VERSAILLES, Mo. Lemoyne Green’s family has been in the grocery business in this town in south central Missouri, pronounced “ver-SALES,” going back four generations. “I guess you could say food is in our blood,” Lemoyne says with a barely-detectible trace of irony. “I know when I give blood they always give me a couple of fig newtons to eat, and that’s something we sell over in Aisle 6, Cookies, Snacks and Syrups.”
Lemoyne had hoped to break away from his small town roots, earning bachelors and masters degrees in English at the University of Iowa before “hitting a wall” when it came time to write the required dissertation for his Ph. D. “You go into the library every morning and look at all the little 3 by 5 note cards you’ve filled out, and you just get a pit in your stomach,” he recalls with apparent anxiety.
So Lemoyne returned to his home town with more education than he needed to run a grocery store, but less time to ponder the deep subject he’d specialized in: the difficult “stream-of-consciousness” prose of James Joyce, author of “Finnegans Wake,” the work ranked #1 on the Modern Language Association’s list of “Books People Lie About Having Read.”
Royal Theatre, downtown Versailles
“It wasn’t easy making the adjustment at first,” Lemoyne says, “then I decided to incorporate what I’d learned into our customer’s shopping experience.” His first step in splicing the two strands of his existence was to change the motto of the business–”Quality, Value, Selection”–which had been printed on the store’s bags since the 1880′s. “That’s fine, but very superficial and not at all subversive, which is the hallmark of Joyce’s writing,” Green notes. He changed the logo to read “Silence, Exile and Cunning,” the tools used by Stephen Dedalus in “A Portrait of the Artist as a Young Man” to express himself as wholly and freely as he can.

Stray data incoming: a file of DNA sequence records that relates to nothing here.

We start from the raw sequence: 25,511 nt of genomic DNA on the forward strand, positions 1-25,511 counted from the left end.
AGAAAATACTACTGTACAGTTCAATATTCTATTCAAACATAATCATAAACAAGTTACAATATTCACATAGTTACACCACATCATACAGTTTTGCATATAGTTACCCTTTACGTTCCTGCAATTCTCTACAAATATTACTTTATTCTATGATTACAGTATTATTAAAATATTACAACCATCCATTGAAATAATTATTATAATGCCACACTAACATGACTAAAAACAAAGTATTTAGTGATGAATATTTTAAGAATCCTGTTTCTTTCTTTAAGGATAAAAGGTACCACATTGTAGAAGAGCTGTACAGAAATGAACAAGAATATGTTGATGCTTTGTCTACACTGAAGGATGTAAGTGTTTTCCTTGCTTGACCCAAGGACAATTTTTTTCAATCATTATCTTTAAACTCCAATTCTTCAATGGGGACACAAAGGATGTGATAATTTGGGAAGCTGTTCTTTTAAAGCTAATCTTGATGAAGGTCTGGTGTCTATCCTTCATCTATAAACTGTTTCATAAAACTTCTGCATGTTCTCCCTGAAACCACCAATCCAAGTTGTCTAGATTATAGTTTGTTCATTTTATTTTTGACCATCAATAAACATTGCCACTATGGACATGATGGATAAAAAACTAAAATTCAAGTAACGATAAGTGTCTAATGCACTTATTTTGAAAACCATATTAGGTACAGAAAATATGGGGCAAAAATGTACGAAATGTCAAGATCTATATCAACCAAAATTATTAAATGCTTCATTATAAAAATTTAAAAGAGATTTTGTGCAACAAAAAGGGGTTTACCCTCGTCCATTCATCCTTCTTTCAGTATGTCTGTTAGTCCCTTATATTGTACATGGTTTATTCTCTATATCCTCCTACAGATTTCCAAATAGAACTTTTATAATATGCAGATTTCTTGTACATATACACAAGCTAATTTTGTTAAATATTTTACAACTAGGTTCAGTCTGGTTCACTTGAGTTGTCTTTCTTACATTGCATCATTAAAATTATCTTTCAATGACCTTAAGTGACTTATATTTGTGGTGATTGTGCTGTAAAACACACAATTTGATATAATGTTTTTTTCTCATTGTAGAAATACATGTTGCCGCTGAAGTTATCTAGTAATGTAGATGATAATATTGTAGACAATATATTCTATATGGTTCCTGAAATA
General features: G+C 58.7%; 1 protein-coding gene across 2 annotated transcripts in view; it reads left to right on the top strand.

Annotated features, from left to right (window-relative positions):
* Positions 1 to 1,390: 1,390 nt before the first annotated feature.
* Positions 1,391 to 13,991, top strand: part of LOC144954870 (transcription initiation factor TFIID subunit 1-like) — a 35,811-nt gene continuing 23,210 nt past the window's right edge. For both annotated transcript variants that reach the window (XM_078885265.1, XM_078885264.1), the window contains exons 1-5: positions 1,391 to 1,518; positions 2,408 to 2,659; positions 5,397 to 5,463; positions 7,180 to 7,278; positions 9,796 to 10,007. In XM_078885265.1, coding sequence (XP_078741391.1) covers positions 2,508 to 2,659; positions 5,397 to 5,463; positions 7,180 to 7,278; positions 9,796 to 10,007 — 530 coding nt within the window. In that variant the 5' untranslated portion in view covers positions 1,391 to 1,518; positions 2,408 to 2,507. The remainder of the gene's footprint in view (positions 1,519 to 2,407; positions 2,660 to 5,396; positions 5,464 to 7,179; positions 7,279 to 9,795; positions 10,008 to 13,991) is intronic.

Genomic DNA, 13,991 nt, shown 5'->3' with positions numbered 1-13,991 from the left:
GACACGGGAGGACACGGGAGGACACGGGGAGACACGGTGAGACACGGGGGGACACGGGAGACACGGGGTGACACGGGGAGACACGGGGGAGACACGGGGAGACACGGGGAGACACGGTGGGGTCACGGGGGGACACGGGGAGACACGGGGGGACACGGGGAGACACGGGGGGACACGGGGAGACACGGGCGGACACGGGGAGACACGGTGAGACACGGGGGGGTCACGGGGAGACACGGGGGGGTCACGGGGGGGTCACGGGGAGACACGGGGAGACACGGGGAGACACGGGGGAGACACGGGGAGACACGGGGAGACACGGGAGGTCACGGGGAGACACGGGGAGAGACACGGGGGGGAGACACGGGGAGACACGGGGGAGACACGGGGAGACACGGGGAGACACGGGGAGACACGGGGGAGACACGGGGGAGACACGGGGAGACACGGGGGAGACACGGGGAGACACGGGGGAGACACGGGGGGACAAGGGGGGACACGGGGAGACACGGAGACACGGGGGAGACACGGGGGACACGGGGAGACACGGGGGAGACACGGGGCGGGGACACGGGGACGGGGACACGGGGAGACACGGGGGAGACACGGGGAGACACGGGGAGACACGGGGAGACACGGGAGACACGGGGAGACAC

James Joyce: “In Aisle 3 would you brighthearted find Count the Chocula.”
Customers didn’t complain about the change, emboldening Green to go further. Promotional announcements over the store’s public address system began to take on a meandering, modernist aspect reminiscent of Joyce’s “Ulysses”:
“In Aisle 4 the hungry come that man eft seeking yogurt fruit with on bottom, ywimpled to Delores the express lane clerk that her have a nice day levin leaping lightens his load.”
Townspeople slowly detected the shift from the mundane to the highbrow, and began to ask about it at the store’s checkout lanes. “It’s about James Joyce,” Mona Morton, a gum-chewing twenty-something with a Harley Davidson tattoo on her bicep says in reply to a question from Bob Visbeck, a farm implements dealer.
Jim Joyce, umpire: “A way a lone at last to the showers you commodius vicus bum!”
“Jim Joyce, the former major league baseball umpire?” Visbeck asks.
“Naw, he wrote a book or sumpin’. Do you have any coupons to redeem?”
“Bleep it says if food she scans blonk it honks if need to price check Aisle 5.”
By the end of March Green hopes to have his entire workforce trained in the nuances of Joyce’s peculiar tongue, even down to his teenaged baggers. “I’ve been workin’ overtime with Duane Merken here,” Green says to this reporter. “Go ahead and show him your stuff,” he says to the boy, who takes a deep breath before speaking to a woman whose purchases crowd the conveyor belt and are held back by only a slim, plastic baton.
“Paper plastic plastic paper,” the boy begins. “By minivan along State Fair Road or on South Limit is it parked. You have chicken livers, Wet Ones and a pack of fags, good no good for you remember no tip no tipping yes I have girlfriend yes know your daughter not in Old Testament way she has eczema right?”
Available in Kindle format on amazon.com as part of the collection “Dead Writers Make More Money.”